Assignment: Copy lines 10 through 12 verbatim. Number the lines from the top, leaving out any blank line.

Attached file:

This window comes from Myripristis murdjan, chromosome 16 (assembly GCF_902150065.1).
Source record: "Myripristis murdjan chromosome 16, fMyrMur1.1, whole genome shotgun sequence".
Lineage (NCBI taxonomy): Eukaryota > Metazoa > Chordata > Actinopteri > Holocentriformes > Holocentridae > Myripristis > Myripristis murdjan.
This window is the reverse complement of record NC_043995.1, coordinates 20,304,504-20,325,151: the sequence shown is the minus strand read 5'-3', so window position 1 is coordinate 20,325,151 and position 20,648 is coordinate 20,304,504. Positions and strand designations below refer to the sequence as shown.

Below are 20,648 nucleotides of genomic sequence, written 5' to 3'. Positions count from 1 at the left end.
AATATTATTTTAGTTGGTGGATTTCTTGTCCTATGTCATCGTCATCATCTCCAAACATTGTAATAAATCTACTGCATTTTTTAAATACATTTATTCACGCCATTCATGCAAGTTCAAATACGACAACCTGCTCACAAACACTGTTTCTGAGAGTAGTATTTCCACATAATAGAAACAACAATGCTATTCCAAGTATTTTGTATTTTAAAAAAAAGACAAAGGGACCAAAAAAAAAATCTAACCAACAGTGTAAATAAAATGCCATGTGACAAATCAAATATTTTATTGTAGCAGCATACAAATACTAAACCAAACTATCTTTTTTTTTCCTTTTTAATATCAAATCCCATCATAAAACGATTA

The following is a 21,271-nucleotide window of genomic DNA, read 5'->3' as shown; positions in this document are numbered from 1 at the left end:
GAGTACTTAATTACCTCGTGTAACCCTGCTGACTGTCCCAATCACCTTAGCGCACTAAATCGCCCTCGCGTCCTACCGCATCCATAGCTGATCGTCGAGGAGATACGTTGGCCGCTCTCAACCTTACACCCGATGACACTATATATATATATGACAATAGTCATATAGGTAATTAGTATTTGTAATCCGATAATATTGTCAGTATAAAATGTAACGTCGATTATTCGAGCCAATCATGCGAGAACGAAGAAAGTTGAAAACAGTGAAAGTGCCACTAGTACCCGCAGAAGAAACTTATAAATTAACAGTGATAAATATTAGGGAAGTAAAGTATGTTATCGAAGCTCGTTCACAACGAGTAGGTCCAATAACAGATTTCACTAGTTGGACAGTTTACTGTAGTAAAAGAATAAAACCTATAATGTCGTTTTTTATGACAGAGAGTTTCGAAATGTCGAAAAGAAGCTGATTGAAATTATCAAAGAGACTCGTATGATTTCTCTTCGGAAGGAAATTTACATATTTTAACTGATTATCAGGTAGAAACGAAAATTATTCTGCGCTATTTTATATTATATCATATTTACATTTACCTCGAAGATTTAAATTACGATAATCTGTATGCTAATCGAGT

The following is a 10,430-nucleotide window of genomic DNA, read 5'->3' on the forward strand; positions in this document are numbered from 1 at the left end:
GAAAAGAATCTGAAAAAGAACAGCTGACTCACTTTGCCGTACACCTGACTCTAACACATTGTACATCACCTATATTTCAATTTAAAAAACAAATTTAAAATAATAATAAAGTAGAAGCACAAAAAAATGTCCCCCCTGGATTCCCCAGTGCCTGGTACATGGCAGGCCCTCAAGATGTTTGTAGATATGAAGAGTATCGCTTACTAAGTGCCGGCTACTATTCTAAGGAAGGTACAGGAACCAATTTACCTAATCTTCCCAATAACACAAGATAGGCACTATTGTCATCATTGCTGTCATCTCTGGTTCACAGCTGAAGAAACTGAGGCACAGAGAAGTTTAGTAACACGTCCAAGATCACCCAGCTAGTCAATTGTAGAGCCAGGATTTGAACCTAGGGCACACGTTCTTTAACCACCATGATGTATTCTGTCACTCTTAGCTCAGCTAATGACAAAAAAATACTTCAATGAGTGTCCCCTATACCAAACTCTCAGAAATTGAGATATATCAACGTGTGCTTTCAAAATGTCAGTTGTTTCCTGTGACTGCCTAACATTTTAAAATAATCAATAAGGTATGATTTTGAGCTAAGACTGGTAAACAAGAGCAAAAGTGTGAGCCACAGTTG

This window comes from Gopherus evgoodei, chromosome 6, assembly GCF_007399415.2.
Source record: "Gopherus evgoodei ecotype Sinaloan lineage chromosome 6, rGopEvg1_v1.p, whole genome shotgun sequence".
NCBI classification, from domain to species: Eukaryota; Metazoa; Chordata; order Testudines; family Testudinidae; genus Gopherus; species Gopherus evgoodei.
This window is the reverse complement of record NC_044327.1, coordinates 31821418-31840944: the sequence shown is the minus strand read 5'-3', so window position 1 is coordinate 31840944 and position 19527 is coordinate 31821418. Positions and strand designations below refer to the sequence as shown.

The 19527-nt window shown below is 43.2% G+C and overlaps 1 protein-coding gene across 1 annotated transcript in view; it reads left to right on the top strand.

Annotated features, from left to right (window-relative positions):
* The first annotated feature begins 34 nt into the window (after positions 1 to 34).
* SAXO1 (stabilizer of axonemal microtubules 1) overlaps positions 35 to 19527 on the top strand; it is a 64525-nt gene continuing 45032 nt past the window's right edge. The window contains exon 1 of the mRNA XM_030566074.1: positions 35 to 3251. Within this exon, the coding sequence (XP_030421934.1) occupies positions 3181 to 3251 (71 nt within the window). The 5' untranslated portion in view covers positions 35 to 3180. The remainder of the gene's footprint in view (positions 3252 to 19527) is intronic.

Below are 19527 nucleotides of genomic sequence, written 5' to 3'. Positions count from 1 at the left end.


GAAAAGAATCTGAAAAAGAACAGCTGACTCACTTTGCCGTACACCTGACTCTAACACATTGTACATCACCTATATTTCAATTTAAAAAACAAATTTAAAATAATAATAAAGTAGAAGCACAAAAAAATGTCCCCCCTGGATTCCCCAGTGCCTGGTACATGGCAGGCCCTCAAGATGTTTGTAGATATGAAGAGTATCGCTTACTAAGTGCCGGCTACTATTCTAAGGAAGGTACAGGAACCAATTTACCTAATCTTCCCAATAACACAAGATAGGCACTATTGTCATCATTGCTGTCATCTCTGGTTCACAGCTGAAGAAACTGAGGCACAGAGAAGTTTAGTAACACGTCCAAGATCACCCAGCTAGTCAATTGTAGAGCCAGGATTTGAACCTAGGGCACACGTTCTTTAACCACCATGATGTATTCTGTCACTCTTAGCTCAGCTAATGACAAAAAAATACTTCAATGAGTGTCCCCTATACCAAACTCTCAGAAATTGAGATATATCAACGTGTGCTTTCAAAATGTCAGTTGTTTCCTGTGACTGCCTAACATTTTAAAATAATCAATAAGGTATGATTTTGAGCTAAGACTGGTAAACAAGAGCAAAAGTGTGAGCCACAGTTG

This window comes from Gopherus evgoodei, chromosome 6, assembly GCF_007399415.2.
Source record: "Gopherus evgoodei ecotype Sinaloan lineage chromosome 6, rGopEvg1_v1.p, whole genome shotgun sequence".